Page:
I don't have such a set up, but imagine that you might and that is what you want to do.

I encourage you to use this method.

I too would like to use this method to increase the speed at which I can sight read.

I also like the aspect of being able to add elements gradually to make the music more complex.

Please keep me posted on your progress.

Newstead

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#961680 - 07/18/05 10:39 AM Re: Sight-Reading Software ?
pianocliff Offline
Full Member

Registered: 05/05/05
Posts: 398
Loc: Washington, DC Metro
I need to get a midi cable if I plan on using this s/w and move the computer closer to the digital downstairs. I haven't actually purchased it as of yet.

In a similar vein, I have also heard of "theory" computer games. I wonder if they make any that are challenging enough for an adult? The combination of eye-hand coordination and "on-the fly" training seems like it would be an ideal way to improve your sight-reading when not actually at the piano.

For instance, imagine a game that displays a random musical interval on the score and you get timed at how quickly you can enter the interval. Or a game that has a boucing ball follow a score and you enter the notes as fast as possible from bass to treble. Of course this doesn't help you play it correctly when actually at the piano, what it does do however is sharpen the brain-eye-hand coordination needed to actually process the music on the score. I think there's a good practical basis for this kind of training and would be interested if anyone has heard/of or tried anything similar. I seem to recall reading about a "sight-reading" game that basically taught kids how to sight-read in the guise of a fun arcade like game but don't remember where I read this.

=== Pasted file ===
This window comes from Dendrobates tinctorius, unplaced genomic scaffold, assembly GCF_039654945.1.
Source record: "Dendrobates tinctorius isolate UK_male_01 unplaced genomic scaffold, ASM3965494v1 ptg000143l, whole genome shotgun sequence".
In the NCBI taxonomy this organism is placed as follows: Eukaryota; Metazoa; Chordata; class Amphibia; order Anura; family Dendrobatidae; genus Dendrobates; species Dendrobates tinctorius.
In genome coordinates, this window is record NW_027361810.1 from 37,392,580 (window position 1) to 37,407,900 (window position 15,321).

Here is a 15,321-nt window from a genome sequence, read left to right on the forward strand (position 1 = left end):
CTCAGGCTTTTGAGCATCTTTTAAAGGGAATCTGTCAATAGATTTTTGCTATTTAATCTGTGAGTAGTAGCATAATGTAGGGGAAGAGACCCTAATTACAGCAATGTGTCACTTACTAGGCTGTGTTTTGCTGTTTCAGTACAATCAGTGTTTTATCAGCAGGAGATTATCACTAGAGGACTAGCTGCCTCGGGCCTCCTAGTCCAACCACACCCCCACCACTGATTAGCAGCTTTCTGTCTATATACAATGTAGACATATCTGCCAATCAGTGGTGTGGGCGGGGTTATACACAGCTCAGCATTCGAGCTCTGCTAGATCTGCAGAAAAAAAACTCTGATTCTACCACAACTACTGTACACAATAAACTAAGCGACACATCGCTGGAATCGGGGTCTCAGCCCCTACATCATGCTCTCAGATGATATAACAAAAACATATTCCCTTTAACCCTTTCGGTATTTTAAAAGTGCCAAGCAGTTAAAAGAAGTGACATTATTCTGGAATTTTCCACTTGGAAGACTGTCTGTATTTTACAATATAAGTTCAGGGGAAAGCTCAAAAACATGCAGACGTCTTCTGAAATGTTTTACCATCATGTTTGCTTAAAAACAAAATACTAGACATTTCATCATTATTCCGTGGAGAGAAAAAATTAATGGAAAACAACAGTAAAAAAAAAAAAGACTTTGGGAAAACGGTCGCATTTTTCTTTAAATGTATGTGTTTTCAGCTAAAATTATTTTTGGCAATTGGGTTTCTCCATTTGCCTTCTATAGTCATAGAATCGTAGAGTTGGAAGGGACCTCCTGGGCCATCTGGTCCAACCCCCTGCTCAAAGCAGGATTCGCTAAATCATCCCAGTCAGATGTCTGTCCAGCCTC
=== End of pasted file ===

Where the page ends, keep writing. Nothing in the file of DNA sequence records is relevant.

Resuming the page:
~pianocliff

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#961681 - 07/18/05 12:20 PM Re: Sight-Reading Software ?
Rob Mullins Offline
Full Member

Registered: 02/10/04
Posts: 309
Loc: LA CA
Hi,
At the IAJE Convention (Intl. Asso. of Jazz Educators) last January, Coda Music, makers of Finale and Print Music showed me a demo of Smart Music. Smart Music is truly amazing music software and would probably be what you are looking for.
Prepared music pieces go by on the computer screen and you play along. At the end of the piece, the software visually shows you a grid of the correct melody and your performance of sightreading it on a staff below the correct performance. Timing errors you have made are shown by your notes in red, early or late. Note errors are show in red, above and below the correct notes. Even cooler is that your effort is graded and the score of how you did shows up at the end of the performance.
The software makes all these calcuations in seconds. I had never seen anything like it.
I don't know what it costs, but certainly would be worth looking into.
One drawback for pianists is that is doesn't work for chords, only for melody in treble clef, but I am sure they are working on that.
_________________________
Rob Mullins
www.planetmullins.com
Two openings in my private lessons program starting in Nov.

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#961682 - 07/20/05 01:17 PM Re: Sight-Reading Software ?
John Citron Offline
3000 Post Club Member

Registered: 07/15/05
Posts: 3925
Loc: Haverhill, Massachusetts
pianocliff,

Why would you need software to learn how to sight read? Just do it! I am an avid sightreader. I learned by necessity, and it's a lot of fun once you get the hang of it.

You start reading a piece, keep moving, and don't stop for mistakes. The thing is to know your notes, key signatures, scales, and all the other nitty-gritty stuff inside and out so you don't have to think about it. That's your key right there (pun intended).